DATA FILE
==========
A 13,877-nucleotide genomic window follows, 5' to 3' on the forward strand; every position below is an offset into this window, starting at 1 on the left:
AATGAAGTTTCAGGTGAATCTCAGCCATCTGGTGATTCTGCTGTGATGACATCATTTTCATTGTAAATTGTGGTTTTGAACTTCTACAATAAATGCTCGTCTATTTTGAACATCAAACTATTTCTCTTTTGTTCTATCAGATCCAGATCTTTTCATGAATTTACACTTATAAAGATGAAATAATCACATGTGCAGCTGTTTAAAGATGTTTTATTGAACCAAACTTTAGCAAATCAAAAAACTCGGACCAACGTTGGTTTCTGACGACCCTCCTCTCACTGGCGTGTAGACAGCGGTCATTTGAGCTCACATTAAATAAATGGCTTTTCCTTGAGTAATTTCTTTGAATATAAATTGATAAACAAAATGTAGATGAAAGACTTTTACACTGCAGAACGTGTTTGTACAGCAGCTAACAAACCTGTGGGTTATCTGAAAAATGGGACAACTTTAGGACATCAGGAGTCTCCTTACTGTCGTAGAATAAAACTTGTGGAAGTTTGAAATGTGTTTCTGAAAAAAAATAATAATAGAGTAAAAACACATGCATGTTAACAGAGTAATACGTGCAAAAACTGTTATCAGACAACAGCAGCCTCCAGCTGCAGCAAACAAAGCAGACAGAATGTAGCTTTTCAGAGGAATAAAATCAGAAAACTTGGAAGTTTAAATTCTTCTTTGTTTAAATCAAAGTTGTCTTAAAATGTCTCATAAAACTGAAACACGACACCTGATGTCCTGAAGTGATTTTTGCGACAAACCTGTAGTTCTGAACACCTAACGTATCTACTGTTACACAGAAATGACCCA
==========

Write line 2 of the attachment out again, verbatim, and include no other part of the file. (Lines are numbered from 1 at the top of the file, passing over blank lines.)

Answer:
AATGAAGTTTCAGGTGAATCTCAGCCATCTGGTGATTCTGCTGTGATGACATCATTTTCATTGTAAATTGTGGTTTTGAACTTCTACAATAAATGCTCGTCTATTTTGAACATCAAACTATTTCTCTTTTGTTCTATCAGATCCAGATCTTTTCATGAATTTACACTTATAAAGATGAAATAATCACATGTGCAGCTGTTTAAAGATGTTTTATTGAACCAAACTTTAGCAAATCAAAAAACTCGGACCAACGTTGGTTTCTGACGACCCTCCTCTCACTGGCGTGTAGACAGCGGTCATTTGAGCTCACATTAAATAAATGGCTTTTCCTTGAGTAATTTCTTTGAATATAAATTGATAAACAAAATGTAGATGAAAGACTTTTACACTGCAGAACGTGTTTGTACAGCAGCTAACAAACCTGTGGGTTATCTGAAAAATGGGACAACTTTAGGACATCAGGAGTCTCCTTACTGTCGTAGAATAAAACTTGTGGAAGTTTGAAATGTGTTTCTGAAAAAAAATAATAATAGAGTAAAAACACATGCATGTTAACAGAGTAATACGTGCAAAAACTGTTATCAGACAACAGCAGCCTCCAGCTGCAGCAAACAAAGCAGACAGAATGTAGCTTTTCAGAGGAATAAAATCAGAAAACTTGGAAGTTTAAATTCTTCTTTGTTTAAATCAAAGTTGTCTTAAAATGTCTCATAAAACTGAAACACGACACCTGATGTCCTGAAGTGATTTTTGCGACAAACCTGTAGTTCTGAACACCTAACGTATCTACTGTTACACAGAAATGACCCA